Managing Groups in Meetings – Difficult Behaviour
- August 13, 2018
- Posted by: Nikki Nir
- Category: Uncategorized
Managing Groups in Meetings – Difficult Behaviour
An individual demands excessive detail.
Ask the group if this level of detail is relevant or useful to them. Advise on a trade-off and ask the group to prioritise. If they want the detail, tailor and accommodate. If not, acknowledge the individual’s needs but ask them to seek this level of clarity in another way.
An individual supplies excessive detail or is over talkative and dominating the session.
If the individual is experienced, and the contribution is positive and useful to the group, then this is not necessarily a problem. However, if you sense frustration then draw in the rest of the group. Try saying to another participant ‘you also have experience of this, what do you think?’ If your schedule is too tight to address the individual’s issues during the session, explain politely that the meeting cannot afford the time and that you can discuss these issues together some other time, outside of the meeting. Perhaps the individual can be invited to write a paper or take some other active part in dealing with the issue?
An individual claims to be interested but says that the timing is not right at the moment.
Ask the group when the timing might be better. If they have a genuine point, move on. If not try, ‘do we need to recognise that there may never be the ideal time and now is as good a time as any?’
An individual is aggressive or highly argumentative.
This behaviour is unlikely to be a personal attack on you, and is more likely to be a form of resistance to the session objectives, especially when change is required. Remain calm and ensure that the group does too. Consider the individual’s fears or concerns and how to accommodate them.
Try also to find merit in one of their points, and then move on to something else, or throw their point open to the rest of the group for discussion.
If you continue to have problems, talk with the individual privately during a break to find out what is bothering them and whether you can win their cooperation.
Individuals are silent, or there is silence among the whole group.
Draw in quiet individuals where appropriate. Remember, some people prefer to learn by observing. It could be their preferred learning style, or they may lack confidence or experience. If the individual lacks confidence, compliment them the first time they speak. If on the other hand, they are overconfident or feel that their knowledge/experience is ‘superior’, then show respect for this before drawing them into the discussion.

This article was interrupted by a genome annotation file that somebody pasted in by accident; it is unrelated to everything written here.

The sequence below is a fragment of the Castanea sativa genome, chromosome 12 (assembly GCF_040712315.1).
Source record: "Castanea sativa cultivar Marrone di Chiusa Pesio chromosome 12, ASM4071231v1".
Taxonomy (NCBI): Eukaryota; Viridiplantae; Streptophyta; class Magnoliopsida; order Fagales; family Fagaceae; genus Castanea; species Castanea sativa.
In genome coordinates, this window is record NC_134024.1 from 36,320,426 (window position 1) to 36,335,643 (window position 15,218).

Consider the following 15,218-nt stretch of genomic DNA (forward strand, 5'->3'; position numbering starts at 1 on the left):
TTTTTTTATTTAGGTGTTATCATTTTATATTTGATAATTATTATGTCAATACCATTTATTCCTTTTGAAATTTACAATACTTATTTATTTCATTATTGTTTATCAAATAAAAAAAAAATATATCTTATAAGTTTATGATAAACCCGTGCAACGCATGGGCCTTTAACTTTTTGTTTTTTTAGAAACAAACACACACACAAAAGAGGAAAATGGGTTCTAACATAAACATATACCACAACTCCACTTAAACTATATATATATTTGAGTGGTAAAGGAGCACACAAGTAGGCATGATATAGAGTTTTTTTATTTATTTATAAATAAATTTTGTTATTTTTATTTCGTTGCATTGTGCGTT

If the group is silent then feed back this observation to them and ask why this might be. If there is confusion or disagreement about the issue, then you need to know so you can adapt the discussion.
There is too much intellectualising.
Bring the discussion back to action rather than theory. Ask ‘how can we use this idea in a practical way?’
The group agrees with everything.
Ensure agreement is genuine so that reservations aren’t revealed at a later date, possibly in more destructive ways. You need to create a safe climate and stress that disagreement can be very valuable for encouraging creativity and identifying the best solution. Invite someone you know to be confident and outspoken to give their opinion. Conversely, invite the group to work in small sub-groups to consider the issue and to identify potential problems.
An individual does not want to be there.
This may be expressed as ‘I don’t know why I’m here, it was my manager who sent me’. If this is expressed at the outset, suggest that they listen to the intended outcomes of the meeting, then explore if they have any related personal or team goals. Decide if these could be accommodated in the session. If, after the introductions, they still do not feel as if the meeting will be of use to them, and there attendance is not critical to the meeting, they can leave!
The group is looking tired/weary.
Try the following:
a major change in activity
check that the content is relevant, the pace is right and the level is appropriate
open the window and turn down the heating! Or ‘take 5…’
plan in advance how to deal with notorious energy low points such as about 30 minutes after lunch!
An individual is rambling or has gone off the subject.
At an appropriate point, interrupt politely to thank the individual for their contribution, then restate the relevant points and move on. Do this by pointing to the board/flipchart and tactfully saying either ‘we have strayed a little bit away from the subject’ or ‘something I said must have taken you away from the subject, the discussion point is…’.
An individual puts you on the spot by asking for your opinion.
You are looking for the group’s ideas and solutions to problems. Stress that it is the opinion of the team or group that counts, and ask others for their point of view. Try to remain neutral, but, if necessary, do not avoid giving a direct answer.
An individual is continually complaining about company policies/the way things are done.
Explain that policies cannot be changed in this meeting and reiterate the purpose of the meeting. Alternatively, ask what the individual intends to do about the perceived problem(s).